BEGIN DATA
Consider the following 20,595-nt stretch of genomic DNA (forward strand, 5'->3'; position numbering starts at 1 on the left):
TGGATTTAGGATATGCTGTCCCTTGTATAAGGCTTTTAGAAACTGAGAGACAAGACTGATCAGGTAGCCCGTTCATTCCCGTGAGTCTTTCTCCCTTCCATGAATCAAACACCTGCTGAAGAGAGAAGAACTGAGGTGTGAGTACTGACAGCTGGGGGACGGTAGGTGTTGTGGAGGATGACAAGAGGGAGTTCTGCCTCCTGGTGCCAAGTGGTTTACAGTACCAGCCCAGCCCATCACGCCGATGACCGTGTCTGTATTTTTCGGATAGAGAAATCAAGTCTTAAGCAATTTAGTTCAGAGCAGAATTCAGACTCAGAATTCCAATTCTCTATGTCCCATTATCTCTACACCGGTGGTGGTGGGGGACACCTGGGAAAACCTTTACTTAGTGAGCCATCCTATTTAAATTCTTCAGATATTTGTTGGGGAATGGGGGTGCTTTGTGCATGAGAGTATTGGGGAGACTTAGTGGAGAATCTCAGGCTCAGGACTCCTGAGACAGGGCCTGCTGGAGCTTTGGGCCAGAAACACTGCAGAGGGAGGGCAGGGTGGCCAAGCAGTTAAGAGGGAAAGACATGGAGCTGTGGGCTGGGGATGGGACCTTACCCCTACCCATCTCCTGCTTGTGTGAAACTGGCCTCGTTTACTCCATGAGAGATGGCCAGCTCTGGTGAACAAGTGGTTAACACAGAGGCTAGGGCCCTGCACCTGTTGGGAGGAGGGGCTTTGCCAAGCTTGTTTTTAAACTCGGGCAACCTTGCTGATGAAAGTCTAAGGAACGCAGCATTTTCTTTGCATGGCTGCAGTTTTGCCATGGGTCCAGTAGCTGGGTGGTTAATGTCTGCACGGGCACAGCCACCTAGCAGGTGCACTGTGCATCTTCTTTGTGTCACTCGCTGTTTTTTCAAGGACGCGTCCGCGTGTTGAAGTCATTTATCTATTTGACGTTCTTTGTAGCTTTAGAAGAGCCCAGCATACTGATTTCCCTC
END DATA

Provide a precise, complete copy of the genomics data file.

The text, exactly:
Consider the following 20,595-nt stretch of genomic DNA (forward strand, 5'->3'; position numbering starts at 1 on the left):
TGGATTTAGGATATGCTGTCCCTTGTATAAGGCTTTTAGAAACTGAGAGACAAGACTGATCAGGTAGCCCGTTCATTCCCGTGAGTCTTTCTCCCTTCCATGAATCAAACACCTGCTGAAGAGAGAAGAACTGAGGTGTGAGTACTGACAGCTGGGGGACGGTAGGTGTTGTGGAGGATGACAAGAGGGAGTTCTGCCTCCTGGTGCCAAGTGGTTTACAGTACCAGCCCAGCCCATCACGCCGATGACCGTGTCTGTATTTTTCGGATAGAGAAATCAAGTCTTAAGCAATTTAGTTCAGAGCAGAATTCAGACTCAGAATTCCAATTCTCTATGTCCCATTATCTCTACACCGGTGGTGGTGGGGGACACCTGGGAAAACCTTTACTTAGTGAGCCATCCTATTTAAATTCTTCAGATATTTGTTGGGGAATGGGGGTGCTTTGTGCATGAGAGTATTGGGGAGACTTAGTGGAGAATCTCAGGCTCAGGACTCCTGAGACAGGGCCTGCTGGAGCTTTGGGCCAGAAACACTGCAGAGGGAGGGCAGGGTGGCCAAGCAGTTAAGAGGGAAAGACATGGAGCTGTGGGCTGGGGATGGGACCTTACCCCTACCCATCTCCTGCTTGTGTGAAACTGGCCTCGTTTACTCCATGAGAGATGGCCAGCTCTGGTGAACAAGTGGTTAACACAGAGGCTAGGGCCCTGCACCTGTTGGGAGGAGGGGCTTTGCCAAGCTTGTTTTTAAACTCGGGCAACCTTGCTGATGAAAGTCTAAGGAACGCAGCATTTTCTTTGCATGGCTGCAGTTTTGCCATGGGTCCAGTAGCTGGGTGGTTAATGTCTGCACGGGCACAGCCACCTAGCAGGTGCACTGTGCATCTTCTTTGTGTCACTCGCTGTTTTTTCAAGGACGCGTCCGCGTGTTGAAGTCATTTATCTATTTGACGTTCTTTGTAGCTTTAGAAGAGCCCAGCATACTGATTTCCCTC